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The Ethnobotany, Ethnomedicine and Traditional Healing Project Jukebox highlights Alaska Native Elders talking about their traditional uses and connections with plants. It includes archived recordings from the Oral History Collection at Elmer E. Rasmuson Library at the University of Alaska Fairbanks and oral history interviews conducted in 2021 and 2022 by a team from the University of Alaska Fairbanks' Ethnobotany Program (EBOT).
Ethnobotany is the study of the relationships between people and plants. The traditional use of plants for healing and food goes back thousands of years in Alaska's Native cultures, but ethnobotany as an academic discipline is relatively new. It combines concepts from the humanities and the sciences, mainly anthropology and botany, to explore traditional Native practices and connections to plants, Native language terminology, and plant science.
This Jukebox project was completed in 2022 and was a collaboration between UAF EBOT Program staff (project development and management by Lisa Strecker, EBOT Assistant Professor; interviewing by Jennifer Andrulli, EBOT Cultural Advisor; transcribing and interviewing by Stefani Burich; and assistance from Aihs Palmer, EBOT Program Assistant) and the staff of the UAF Oral History Program (project planning by Leslie McCartney, Curator of Oral History; Jukebox development by Karen Brewster, Research Associate; and oral history collection assistance from Robyn Russell, Collections Manager). This work is supported by the University of Alaska Fairbanks' Ethnobotany Program Kuskokwim Campus with funding from the Alaska Native-Serving and Native Hawaiian-Serving Education Competitive Grants Program (ANNH) from the USDA National Institute of Food and Agriculture (grant number 2020-38426-32342/project accession number 1023459). The information in this project reflects the context of the original creation date. Some information may now be out of date.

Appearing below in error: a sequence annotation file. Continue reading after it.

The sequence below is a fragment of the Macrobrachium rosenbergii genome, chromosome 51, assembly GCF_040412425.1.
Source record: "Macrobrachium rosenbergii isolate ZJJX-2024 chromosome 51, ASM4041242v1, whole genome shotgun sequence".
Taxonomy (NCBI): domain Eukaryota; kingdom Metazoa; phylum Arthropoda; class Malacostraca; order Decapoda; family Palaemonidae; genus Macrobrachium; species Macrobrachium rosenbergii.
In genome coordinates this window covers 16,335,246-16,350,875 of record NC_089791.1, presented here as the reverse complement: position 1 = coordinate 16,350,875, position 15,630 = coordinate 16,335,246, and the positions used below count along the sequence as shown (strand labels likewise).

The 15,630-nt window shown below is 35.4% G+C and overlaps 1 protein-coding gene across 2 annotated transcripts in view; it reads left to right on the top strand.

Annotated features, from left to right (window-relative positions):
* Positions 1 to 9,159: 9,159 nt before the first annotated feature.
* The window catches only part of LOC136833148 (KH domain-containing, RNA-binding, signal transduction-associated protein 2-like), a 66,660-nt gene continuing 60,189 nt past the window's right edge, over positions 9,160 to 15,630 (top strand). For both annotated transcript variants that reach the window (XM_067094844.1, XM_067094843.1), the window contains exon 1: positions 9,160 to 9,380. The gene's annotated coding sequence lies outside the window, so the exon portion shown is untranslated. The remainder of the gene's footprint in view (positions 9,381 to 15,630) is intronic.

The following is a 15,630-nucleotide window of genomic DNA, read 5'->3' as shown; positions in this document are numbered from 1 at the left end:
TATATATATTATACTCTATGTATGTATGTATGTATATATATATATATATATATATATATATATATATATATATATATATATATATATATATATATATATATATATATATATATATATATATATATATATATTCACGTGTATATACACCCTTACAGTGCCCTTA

Karen Brooks is Yup’ik and Siberian Yup'ik of Qaluyaaq (Nelson Island, Alaska) a member of Too Naaleł Denh Nation (Manley Hot Springs Tribe) of the Bidziyhta Hut’aana (Caribou Clan). Her parents were Rose and Al Hagen from Manley Hot Springs, Alaska, and her grandparents were Helen and Fred Miller from Takotna, Alaska. Karen has been a health and wellness practitioner for over 45 years, bridging traditional health-based practices with modern complementary and alternative medicine approaches... Read More